Monday, April 28, 2008
I was recently asked to give a presentation to students studying professional writing for their degree at Melbourne University. The topic was copywriting for digital media.
I’ve held many roles in the advertising industry, but copywriting is where I started, and it’s still something I love to do.
Now, as any half decent copywriter will tell you, there’s a lot more to the job than simply writing copy. Ideas, concepts, problem solving; these are all part and parcel of the copywriters role.
So rather simply than focus on writing for my student talk, I developed a presentation using great examples of visual thinking. I wanted to show them there was more to advertising online than bloody banner ads.
My talk about copywriting ended up featuring lots of video, great use of emotion and humour, plenty of great writing and yet very few words. I suspect this was because the rapid growth of high speed broadband, use of Flash technology and the popularity of sites such as YouTube, have changed the web from a primarily text based medium.
Recently in the USA, Gary Schenk, CEO of image library Corbis, made a pronouncement that images will eventually supplant text in the online media.
Given that Schenk is head of an image library, his viewpoint is probably biased, which is why Jim Morris took him to task on his blog, Advertising for Peanuts.
“I find this both silly and scary,” wrote Jim, “a real hackle-raiser. Mr. Schenk articulates an across-the-board dismissal of language as some old school artifact or vestige of a bygone era.”
He went on to say, “It's one thing to point out the obvious, that the web is becoming and will continue to become more visually interesting. But it’s an entirely different thing to proclaim, as Mr. Schenk does, that imagery alone can send a powerful message.”
Like Jim Morris, I also think Schenk got a bit carried away. Images are important, there’s no denying that, but the power of language could never be replaced by a collection of pictures.
“The stock images and footage that Mr. Schenk hawks,” argues Morris, “regardless of how rich, compelling, provocative, beautiful, true or cool they may be, must always, by their nature, be relegated to the role of handmaiden to language.”
Morris closes his blog post with this insightful summation; “As visually oriented as advertising communication may become, it is only via language that it can be made to convey, not just some meaning, but the very specific meaning intended by the advertiser.”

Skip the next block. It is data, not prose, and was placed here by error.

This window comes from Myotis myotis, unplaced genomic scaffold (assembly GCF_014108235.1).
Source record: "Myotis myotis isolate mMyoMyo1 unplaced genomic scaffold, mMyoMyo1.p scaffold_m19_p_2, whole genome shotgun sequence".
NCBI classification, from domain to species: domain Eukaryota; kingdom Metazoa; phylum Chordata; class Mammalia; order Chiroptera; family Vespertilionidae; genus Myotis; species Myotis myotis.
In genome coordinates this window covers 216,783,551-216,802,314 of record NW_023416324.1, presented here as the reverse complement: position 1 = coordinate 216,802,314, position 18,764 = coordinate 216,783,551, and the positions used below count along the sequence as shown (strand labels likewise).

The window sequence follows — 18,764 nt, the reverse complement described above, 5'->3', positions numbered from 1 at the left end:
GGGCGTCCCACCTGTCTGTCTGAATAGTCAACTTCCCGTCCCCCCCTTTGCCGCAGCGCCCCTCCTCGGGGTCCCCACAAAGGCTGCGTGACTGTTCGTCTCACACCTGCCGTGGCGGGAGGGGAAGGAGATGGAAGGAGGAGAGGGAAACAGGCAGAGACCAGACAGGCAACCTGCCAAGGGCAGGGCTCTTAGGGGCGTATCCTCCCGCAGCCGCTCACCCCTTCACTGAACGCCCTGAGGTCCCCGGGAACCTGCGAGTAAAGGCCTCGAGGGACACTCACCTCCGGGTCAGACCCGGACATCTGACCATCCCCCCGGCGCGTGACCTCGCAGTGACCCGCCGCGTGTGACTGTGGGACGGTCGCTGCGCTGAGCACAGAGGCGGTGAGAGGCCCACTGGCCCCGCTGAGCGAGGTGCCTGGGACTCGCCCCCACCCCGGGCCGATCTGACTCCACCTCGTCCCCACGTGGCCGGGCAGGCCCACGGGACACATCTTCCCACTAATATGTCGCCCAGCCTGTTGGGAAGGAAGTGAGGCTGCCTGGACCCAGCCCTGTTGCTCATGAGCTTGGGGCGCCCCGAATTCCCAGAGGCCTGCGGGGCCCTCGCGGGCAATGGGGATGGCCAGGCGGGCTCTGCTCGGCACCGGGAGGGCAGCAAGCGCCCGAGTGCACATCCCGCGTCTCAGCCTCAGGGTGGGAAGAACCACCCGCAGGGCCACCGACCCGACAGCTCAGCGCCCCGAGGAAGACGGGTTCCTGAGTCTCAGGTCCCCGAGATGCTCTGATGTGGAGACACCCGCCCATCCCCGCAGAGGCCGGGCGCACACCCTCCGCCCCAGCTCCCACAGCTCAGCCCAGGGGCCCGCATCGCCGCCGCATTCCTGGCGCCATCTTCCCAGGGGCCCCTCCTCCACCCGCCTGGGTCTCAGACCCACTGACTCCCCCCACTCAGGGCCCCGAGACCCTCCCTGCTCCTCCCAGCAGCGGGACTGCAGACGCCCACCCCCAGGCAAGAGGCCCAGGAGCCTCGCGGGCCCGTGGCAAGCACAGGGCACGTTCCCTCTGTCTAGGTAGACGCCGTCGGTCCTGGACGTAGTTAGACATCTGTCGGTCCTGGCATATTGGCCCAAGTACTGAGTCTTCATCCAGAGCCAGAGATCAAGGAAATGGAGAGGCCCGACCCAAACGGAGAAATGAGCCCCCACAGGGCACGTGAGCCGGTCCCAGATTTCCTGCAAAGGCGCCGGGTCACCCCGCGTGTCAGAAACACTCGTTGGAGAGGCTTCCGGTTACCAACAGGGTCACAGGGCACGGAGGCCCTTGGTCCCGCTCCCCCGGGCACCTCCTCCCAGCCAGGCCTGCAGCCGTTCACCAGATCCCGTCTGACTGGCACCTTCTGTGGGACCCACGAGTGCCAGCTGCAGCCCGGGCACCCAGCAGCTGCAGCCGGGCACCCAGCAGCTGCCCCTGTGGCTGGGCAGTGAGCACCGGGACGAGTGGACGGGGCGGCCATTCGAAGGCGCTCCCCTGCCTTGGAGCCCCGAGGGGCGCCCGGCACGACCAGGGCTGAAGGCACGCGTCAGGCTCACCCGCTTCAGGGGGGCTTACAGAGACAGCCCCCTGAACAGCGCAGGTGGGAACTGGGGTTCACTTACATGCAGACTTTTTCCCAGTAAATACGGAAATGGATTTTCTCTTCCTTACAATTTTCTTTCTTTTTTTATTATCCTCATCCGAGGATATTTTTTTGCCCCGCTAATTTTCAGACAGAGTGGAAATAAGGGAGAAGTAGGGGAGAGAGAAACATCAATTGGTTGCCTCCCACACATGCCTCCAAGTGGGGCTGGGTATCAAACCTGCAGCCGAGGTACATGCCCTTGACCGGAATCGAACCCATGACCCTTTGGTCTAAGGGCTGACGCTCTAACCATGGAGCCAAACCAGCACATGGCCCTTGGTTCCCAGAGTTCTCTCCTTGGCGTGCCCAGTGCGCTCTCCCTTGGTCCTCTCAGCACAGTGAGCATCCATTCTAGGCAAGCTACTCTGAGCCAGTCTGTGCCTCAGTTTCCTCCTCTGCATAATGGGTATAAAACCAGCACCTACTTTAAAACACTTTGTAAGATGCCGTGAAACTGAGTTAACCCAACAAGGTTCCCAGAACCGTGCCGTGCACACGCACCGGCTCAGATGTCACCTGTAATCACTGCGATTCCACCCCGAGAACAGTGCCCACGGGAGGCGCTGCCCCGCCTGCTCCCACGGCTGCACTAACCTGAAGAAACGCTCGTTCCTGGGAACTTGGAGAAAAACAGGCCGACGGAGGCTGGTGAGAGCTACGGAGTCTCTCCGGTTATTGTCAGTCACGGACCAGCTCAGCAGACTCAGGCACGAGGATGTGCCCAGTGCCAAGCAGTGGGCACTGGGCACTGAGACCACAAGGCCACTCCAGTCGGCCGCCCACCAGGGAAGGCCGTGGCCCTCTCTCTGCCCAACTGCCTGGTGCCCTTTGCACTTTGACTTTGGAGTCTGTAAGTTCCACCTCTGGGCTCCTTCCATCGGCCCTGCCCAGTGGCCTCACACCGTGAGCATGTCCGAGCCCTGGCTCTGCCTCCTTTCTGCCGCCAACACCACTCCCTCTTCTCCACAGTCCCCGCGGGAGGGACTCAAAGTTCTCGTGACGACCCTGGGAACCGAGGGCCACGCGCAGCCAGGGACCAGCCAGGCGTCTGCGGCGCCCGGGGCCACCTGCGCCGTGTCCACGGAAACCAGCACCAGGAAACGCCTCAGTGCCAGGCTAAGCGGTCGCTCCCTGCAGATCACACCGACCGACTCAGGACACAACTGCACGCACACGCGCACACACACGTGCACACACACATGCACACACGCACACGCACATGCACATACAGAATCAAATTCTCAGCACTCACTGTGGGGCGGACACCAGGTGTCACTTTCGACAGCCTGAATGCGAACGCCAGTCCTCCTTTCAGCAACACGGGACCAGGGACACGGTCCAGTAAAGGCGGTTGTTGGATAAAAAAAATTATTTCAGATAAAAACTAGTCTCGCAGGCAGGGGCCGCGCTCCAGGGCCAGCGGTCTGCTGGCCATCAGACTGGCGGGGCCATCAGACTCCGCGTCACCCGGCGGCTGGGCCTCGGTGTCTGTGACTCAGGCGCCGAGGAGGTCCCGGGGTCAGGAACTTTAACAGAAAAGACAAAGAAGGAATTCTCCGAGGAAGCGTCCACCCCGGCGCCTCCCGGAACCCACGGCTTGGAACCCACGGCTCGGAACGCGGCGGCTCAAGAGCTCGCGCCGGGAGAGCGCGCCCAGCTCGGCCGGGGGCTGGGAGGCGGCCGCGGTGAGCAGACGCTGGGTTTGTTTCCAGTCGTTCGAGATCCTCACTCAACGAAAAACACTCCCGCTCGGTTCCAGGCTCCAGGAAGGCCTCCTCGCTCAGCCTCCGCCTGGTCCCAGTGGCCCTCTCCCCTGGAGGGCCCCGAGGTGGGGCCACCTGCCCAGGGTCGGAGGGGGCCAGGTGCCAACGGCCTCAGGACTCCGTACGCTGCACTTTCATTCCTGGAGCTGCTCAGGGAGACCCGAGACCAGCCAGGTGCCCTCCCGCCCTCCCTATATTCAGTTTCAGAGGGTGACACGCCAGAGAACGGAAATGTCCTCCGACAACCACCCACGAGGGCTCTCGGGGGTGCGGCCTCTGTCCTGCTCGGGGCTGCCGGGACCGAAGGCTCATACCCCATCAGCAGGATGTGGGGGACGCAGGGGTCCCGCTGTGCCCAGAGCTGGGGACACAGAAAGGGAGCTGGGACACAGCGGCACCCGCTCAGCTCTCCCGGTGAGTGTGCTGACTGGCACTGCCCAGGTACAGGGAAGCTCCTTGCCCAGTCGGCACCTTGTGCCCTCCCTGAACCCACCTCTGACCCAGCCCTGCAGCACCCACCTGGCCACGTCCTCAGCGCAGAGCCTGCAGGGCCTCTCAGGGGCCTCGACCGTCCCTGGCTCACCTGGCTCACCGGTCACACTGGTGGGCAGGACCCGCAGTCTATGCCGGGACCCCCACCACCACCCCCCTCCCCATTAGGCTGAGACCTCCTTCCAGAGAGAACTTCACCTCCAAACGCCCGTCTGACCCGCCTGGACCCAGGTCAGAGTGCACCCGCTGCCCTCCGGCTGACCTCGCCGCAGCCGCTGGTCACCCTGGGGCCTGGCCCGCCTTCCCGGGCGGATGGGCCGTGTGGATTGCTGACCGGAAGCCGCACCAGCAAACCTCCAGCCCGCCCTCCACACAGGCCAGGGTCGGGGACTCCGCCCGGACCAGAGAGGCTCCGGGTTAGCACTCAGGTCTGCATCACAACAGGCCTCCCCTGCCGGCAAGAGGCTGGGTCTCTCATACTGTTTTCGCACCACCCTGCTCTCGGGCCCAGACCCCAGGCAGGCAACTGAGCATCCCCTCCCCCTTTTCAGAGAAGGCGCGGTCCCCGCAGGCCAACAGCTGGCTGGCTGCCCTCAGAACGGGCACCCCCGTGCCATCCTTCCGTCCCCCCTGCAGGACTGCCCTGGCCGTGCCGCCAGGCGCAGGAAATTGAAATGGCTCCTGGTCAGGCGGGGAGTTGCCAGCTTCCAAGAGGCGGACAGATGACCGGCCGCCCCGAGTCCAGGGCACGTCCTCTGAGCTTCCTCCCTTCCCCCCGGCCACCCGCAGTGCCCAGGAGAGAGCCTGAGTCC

The Dove campaign for real beauty is a great example of the kind of thinking that Jim Morris is talking about. The images used in the campaign would be little more than nice photos of women without the concept of ‘real beauty’ to give the images a context.
The agency behind the Dove campaign is Ogilvy. Which brings me to a great example of the power of words and language in advertising that I discovered on the blog Brentter - an old house ad for Ogilvy.
“It is definitely something that you don’t see too often these days, especially in long-form copy.” wrote Brent Terrazas from Brentter, “Pearls of wisdom from some of advertising’s best.”
The ad in question is definitely something of a rarity these days. It’s all copy, with not a single picture to be seen. If it ran in this magazine today, the headline would still prove hard to ignore; How to create that advertising that sells.
Over the course of a whopping 1,909 words the ad goes through a selections of ways to improve the effectiveness of your advertising, all of them, of course, used and recommended by Ogilvy.
Here’s one gem that I think is worth considering, given Gary Schenk’s comment on the death of copy; “Story appeal. The more of it you inject into your visual, the more people will look at your advertisement.”
Even though the Ogilvy ad recognises the importance of the visual, it doesn’t do it at the expense of copy, proudly declaring, “People read copy.”
What the writer, yes writer, of the Ogilvy ad recognises though, is the one thing that Gary Schenk has overlooked in his simplistic argument – the power of the idea.
“Unless your advertising is built on a big idea it will pass like a ship in the night. It takes a big idea to jolt the consumer out of indifference. To get noticed.”
The ad goes on to say, “ Big ideas are usually simple ideas. But big simple ideas are not easy to come by. They require genius and midnight oil.”
Libraries and bookshops are filled with evidence of this genius. Somehow I don’t think they, or the internet, are going to be replaced with a collection of stock photography any time soon.
STOP BY AND VISIT:
Advertising for Peanuts